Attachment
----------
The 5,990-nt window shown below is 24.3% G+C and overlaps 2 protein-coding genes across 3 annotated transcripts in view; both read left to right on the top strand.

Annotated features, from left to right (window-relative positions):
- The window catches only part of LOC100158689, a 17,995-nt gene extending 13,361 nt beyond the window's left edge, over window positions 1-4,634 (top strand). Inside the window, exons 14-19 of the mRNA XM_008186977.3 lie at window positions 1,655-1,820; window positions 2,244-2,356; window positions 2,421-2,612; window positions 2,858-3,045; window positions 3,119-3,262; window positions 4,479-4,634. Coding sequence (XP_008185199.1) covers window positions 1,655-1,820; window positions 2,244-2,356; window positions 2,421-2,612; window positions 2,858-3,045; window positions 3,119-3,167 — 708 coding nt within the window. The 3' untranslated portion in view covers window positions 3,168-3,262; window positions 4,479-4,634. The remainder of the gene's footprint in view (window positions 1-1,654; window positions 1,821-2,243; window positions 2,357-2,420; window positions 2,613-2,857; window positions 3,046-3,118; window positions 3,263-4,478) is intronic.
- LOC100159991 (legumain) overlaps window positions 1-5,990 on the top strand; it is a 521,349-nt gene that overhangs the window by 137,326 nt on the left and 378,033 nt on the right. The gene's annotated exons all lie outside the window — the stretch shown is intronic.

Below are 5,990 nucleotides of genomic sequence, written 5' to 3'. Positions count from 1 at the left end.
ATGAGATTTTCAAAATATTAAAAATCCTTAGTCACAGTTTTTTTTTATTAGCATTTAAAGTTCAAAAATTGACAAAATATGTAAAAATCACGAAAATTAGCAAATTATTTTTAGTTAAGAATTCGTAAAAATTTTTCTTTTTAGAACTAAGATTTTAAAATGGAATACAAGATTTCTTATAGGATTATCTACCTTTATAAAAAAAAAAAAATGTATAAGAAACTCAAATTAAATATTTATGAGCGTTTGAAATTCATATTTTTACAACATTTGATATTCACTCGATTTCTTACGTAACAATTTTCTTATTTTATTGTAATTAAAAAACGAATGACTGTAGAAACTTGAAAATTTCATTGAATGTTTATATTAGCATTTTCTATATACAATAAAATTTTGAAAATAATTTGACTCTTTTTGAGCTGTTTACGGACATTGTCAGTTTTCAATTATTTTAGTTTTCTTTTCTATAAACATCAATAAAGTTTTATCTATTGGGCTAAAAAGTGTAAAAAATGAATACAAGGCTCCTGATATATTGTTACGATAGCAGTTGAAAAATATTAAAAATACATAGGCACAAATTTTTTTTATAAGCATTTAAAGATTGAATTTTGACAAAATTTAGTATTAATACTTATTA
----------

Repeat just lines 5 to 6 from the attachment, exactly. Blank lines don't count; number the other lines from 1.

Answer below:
Below are 5,990 nucleotides of genomic sequence, written 5' to 3'. Positions count from 1 at the left end.
ATGAGATTTTCAAAATATTAAAAATCCTTAGTCACAGTTTTTTTTTATTAGCATTTAAAGTTCAAAAATTGACAAAATATGTAAAAATCACGAAAATTAGCAAATTATTTTTAGTTAAGAATTCGTAAAAATTTTTCTTTTTAGAACTAAGATTTTAAAATGGAATACAAGATTTCTTATAGGATTATCTACCTTTATAAAAAAAAAAAAATGTATAAGAAACTCAAATTAAATATTTATGAGCGTTTGAAATTCATATTTTTACAACATTTGATATTCACTCGATTTCTTACGTAACAATTTTCTTATTTTATTGTAATTAAAAAACGAATGACTGTAGAAACTTGAAAATTTCATTGAATGTTTATATTAGCATTTTCTATATACAATAAAATTTTGAAAATAATTTGACTCTTTTTGAGCTGTTTACGGACATTGTCAGTTTTCAATTATTTTAGTTTTCTTTTCTATAAACATCAATAAAGTTTTATCTATTGGGCTAAAAAGTGTAAAAAATGAATACAAGGCTCCTGATATATTGTTACGATAGCAGTTGAAAAATATTAAAAATACATAGGCACAAATTTTTTTTATAAGCATTTAAAGATTGAATTTTGACAAAATTTAGTATTAATACTTATTA